A Network Connecting School Leaders From Around The Globe
I'm just going to come out and say it: I'm burnt out.
I didn't realize I was burning out. I only noticed when it was too late. I've always been the type of teacher who's tired at the end of the school year because I've given my all -- every day -- for the past nine months. I've learned to master that type of tired when May and June roll around. However, being burnt out is something completely different. It is something that needs to be caught as soon as possible so that steps can be taken to put the frazzled teacher back in a good place. In this series of posts, I'm going to share with you the different ways to identify, deal with and prevent Teacher Burnout for you and your staff.
This time, let's talk about calling the problem by its real name. After all, one of the most important things to do with any problem is identify it. Teacher Burnout is actually a sneaky guy. He will creep up out of nowhere and pounce on the most vulnerable of teachers. Following are some key signs to look for in yourself and in other teachers, signs that can help identify when Teacher Burnout has become a problem.
Teachers dealing with Teacher Burnout will often stop attending social gatherings and lunches. They feel overwhelmed and have no desire to be around other people that seem to be doing great. These teachers will also start to take mental health days to try regrouping for the final few weeks of school. They will stop participating in meetings and will no longer join the email exchanges during the school day. Teachers dealing with burnout will cut themselves off from the rest of the world until the end of the school year.
Sharing is no longer a priority for a teacher dealing with burnout. The emails sharing lessons or ideas for units will stop as all focus turns to just making it through the day. The confidence level drops and the fear of sharing bad lessons is high. These teachers find it hard to talk about new ideas or plans for the next school year. They are mired in funk and can only think about the next 24 hours. Even that is tiring for them.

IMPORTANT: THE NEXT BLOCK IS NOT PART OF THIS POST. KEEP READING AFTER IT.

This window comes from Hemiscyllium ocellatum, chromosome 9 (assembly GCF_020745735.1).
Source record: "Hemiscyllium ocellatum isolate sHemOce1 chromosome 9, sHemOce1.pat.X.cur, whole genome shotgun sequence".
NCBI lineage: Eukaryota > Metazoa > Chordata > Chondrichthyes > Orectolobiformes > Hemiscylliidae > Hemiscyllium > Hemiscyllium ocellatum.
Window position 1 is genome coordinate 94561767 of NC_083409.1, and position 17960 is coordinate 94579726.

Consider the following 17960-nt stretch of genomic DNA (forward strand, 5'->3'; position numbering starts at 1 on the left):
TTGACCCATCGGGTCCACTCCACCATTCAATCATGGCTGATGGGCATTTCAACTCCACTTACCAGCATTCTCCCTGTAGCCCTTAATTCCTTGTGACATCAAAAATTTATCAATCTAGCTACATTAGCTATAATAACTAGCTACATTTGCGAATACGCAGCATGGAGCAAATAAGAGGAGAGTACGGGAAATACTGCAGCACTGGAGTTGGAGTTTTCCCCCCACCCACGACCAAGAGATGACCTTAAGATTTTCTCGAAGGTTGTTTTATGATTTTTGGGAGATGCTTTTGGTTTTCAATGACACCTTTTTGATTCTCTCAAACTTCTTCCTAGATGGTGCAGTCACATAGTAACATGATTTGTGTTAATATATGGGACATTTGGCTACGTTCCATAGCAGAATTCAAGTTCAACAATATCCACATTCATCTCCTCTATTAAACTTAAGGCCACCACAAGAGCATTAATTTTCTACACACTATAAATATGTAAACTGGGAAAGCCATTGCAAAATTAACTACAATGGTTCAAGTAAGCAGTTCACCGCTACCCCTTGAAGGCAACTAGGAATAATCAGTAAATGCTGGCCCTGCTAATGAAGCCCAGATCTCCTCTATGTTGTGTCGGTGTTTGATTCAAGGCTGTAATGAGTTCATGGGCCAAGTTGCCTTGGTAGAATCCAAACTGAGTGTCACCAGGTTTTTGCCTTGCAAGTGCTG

A teacher who is dealing with burnout will rarely talk with peers. However, when he or she does talk, it is nothing but complaints. These complaints will be about students, parents, staff and people in the room. Everything is wrong, and nothing is going to be fixed, so why bother? This attitude will persist for the rest of the meeting and the rest of the school year. Teacher Burnout is a dark place, and only complaints can live there.
This is one of those things that only educators can really see. When you have The Spark, you can see it in others -- and you can tell when it is gone. The Spark is something in a teacher's smile when he or she greets students. The Spark is there when a teacher high-fives a student who does well on a test. The Spark is in those tear-filled eyes when a graduate returns to thank that special teacher for caring. There is nothing worse than seeing a teacher who has lost The Spark. The Spark is the driving force in everything we do as teachers. It carries us through the bad times and the darkest times. When The Spark is gone, it's up to other teachers to reach out and help as soon as possible before it's too late.
These are not the only symptoms of Teacher Burnout, but they are the most glaring warning signs that teachers can use to identify colleagues who might be dealing with burnout. In future posts, I will share with you the different ways that teachers and administrators can help combat burnout. The most important thing I want to leave you with is that you are not alone. Educators around the world are dealing with burnout -- and it can be overcome!